Re: low emissions zone
- Neither Mayor Hillman nor I are saying that we need to live an inferior lifestyle; indeed many people in "developing" countries have a lifestyle much more pleasant and fulfilling than many of us in the UK/EU (but we will never admit to it). We do need to manage peoples need to travel. There will not necessarily be the resources or energy in the future to move the number of people we do today, and do we really want to spend our life's in transit or at our destinations?
I like many others have enjoyed life without a car and where planners and politicians place amenities inappropriately (for private car users); I just have to live without them. If in developing countries, there is not enough public transport to cater for the numbers of people wanting or needing to travel, then there needs to be investment so that those people no longer need to travel as they have the amenities and services that they require closer to home.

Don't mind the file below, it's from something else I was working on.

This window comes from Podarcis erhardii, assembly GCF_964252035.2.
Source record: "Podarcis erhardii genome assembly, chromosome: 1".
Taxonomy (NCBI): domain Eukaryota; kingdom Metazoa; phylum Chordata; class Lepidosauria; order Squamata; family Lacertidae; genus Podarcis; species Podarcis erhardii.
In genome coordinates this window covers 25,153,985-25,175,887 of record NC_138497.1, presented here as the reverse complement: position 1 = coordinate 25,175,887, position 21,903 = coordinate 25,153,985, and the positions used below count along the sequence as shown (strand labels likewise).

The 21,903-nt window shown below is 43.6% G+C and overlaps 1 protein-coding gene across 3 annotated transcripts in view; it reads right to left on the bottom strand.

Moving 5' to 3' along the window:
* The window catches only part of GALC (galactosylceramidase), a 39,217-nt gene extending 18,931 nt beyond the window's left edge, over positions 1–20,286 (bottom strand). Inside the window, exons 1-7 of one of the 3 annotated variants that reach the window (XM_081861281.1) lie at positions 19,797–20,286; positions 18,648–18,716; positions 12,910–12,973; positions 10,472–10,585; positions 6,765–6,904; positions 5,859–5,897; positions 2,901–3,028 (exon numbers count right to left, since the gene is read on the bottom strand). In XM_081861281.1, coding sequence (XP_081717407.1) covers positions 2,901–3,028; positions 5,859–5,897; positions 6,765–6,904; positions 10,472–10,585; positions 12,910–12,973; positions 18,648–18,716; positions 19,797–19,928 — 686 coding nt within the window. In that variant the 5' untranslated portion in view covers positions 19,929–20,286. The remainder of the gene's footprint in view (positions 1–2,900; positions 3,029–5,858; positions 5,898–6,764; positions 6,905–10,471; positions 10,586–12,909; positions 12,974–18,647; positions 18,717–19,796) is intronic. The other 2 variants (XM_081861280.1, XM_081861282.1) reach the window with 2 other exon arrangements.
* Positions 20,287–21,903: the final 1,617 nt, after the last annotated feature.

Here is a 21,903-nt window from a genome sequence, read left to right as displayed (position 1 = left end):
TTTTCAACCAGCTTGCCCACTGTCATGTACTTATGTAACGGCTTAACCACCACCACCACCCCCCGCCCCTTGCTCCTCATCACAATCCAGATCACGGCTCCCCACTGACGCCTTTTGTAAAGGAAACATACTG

It is not a mobility problem but an accessibility problem.
The UK with its clone towns and their lack of "quality" public space, local amenities and services provides accessibility problems that are being solved with mobility solutions when solving or not creating the access problems is the way forwards.
There are towns and cities in Europe (and elsewhere) where people shop, socialise and work within walking or cycling distance of their homes and yet do not feel that those with access to superb public transport linking them to other towns and cities are having a better life.
The problems of the private car do not stop at CO2 emissions. PM10, NOx, NOISE, "driver failure" and the barriers to mobility that busy roads present pedestrians are often at least as important.
As for the bus route 500 giving Londoners access to the countryside, much of the UK countryside is enclosed and difficult to access even if you live surrounded by it. Though this has improved in recent years there are still issues with having large numbers of people visiting the countryside, which isn't a "natural" landscape, but an industrial one, for the production of food, biofuels etc.